[buh-nan-zuh, boh-]


a rich mass of ore, as found in mining.
a source of great and sudden wealth or luck; a spectacular windfall: The play proved to be a bonanza for its lucky backers.

Origin of bonanza

1835–45, Americanism; < Spanish: literally, smooth sea (hence, good luck, rich vein of ore), nasalized variant of Medieval Latin bonacia, equivalent to Latin bon(us) good + (mal)acia calm sea < Greek malakía softness (malak(ós) soft + -ia -ia) Unabridged Based on the Random House Unabridged Dictionary, © Random House, Inc. 2019

Examples from the Web for bonanza

Contemporary Examples of bonanza

Historical Examples of bonanza

  • That ain't any bonanza country any more; 1901 ain't like 1870; don't figure on that.

    The Spenders

    Harry Leon Wilson

  • When they reached Bonanza the sun was low, and when they were off San Lucar it had begun to sink.

    Fair Margaret

    H. Rider Haggard

  • Then, at last, as if in despair, I mentioned this bit on Bonanza.

    The Trail of '98

    Robert W. Service

  • Staked twenty-two on Bonanza and sold out yesterday to the Syndicate.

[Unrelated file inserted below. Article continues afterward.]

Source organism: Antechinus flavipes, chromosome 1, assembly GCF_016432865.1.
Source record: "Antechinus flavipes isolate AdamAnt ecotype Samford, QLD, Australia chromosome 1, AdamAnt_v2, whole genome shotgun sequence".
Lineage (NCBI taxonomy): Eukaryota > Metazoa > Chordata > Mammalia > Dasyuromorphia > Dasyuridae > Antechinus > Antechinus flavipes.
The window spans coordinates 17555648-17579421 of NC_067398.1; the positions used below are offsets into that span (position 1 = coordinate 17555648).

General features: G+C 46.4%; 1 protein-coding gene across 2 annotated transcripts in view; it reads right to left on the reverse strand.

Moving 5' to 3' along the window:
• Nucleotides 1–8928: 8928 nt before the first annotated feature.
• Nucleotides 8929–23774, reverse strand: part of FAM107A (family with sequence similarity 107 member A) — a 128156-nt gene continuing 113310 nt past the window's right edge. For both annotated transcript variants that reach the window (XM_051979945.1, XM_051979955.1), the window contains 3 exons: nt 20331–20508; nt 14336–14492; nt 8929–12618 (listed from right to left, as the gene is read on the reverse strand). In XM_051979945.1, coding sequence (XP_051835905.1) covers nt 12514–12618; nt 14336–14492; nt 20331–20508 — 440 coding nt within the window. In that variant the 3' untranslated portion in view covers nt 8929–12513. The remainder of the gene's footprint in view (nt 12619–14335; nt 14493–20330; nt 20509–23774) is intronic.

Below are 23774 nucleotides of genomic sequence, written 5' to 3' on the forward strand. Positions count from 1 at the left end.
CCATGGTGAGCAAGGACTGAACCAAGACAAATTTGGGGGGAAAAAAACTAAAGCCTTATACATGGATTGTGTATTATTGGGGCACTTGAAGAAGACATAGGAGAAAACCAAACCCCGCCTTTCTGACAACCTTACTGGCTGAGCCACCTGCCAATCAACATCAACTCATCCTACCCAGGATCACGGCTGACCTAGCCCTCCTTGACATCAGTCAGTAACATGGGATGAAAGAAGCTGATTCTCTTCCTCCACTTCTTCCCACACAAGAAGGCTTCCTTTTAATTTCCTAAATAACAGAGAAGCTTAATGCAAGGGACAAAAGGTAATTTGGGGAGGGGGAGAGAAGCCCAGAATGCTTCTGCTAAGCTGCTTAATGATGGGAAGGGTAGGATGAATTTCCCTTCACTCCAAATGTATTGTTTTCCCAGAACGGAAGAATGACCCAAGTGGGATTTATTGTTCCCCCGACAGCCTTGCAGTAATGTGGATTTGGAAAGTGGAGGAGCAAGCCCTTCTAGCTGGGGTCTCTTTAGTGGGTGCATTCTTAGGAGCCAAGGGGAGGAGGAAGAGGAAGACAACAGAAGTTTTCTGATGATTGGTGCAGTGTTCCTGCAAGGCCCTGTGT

Colorado Jim

    George Goodchild

  • Why, man, the old mine must have been a bonanza, if it all panned out stuff like this!

British Dictionary definitions for bonanza



a source, usually sudden and unexpected, of luck or wealth
US and Canadian a mine or vein rich in ore

Word Origin for bonanza

C19: from Spanish, literally: calm sea, hence, good luck, from Medieval Latin bonacia, from Latin bonus good + malacia dead calm, from Greek malakia softness
Collins English Dictionary - Complete & Unabridged 2012 Digital Edition © William Collins Sons & Co. Ltd. 1979, 1986 © HarperCollins Publishers 1998, 2000, 2003, 2005, 2006, 2007, 2009, 2012

Word Origin and History for bonanza

1844, American English, from Spanish bonanza "a rich lode," originally "fair weather at sea, prosperity," from Vulgar Latin *bonacia, from Latin bonus "good" (see bene-).

Online Etymology Dictionary, © 2010 Douglas Harper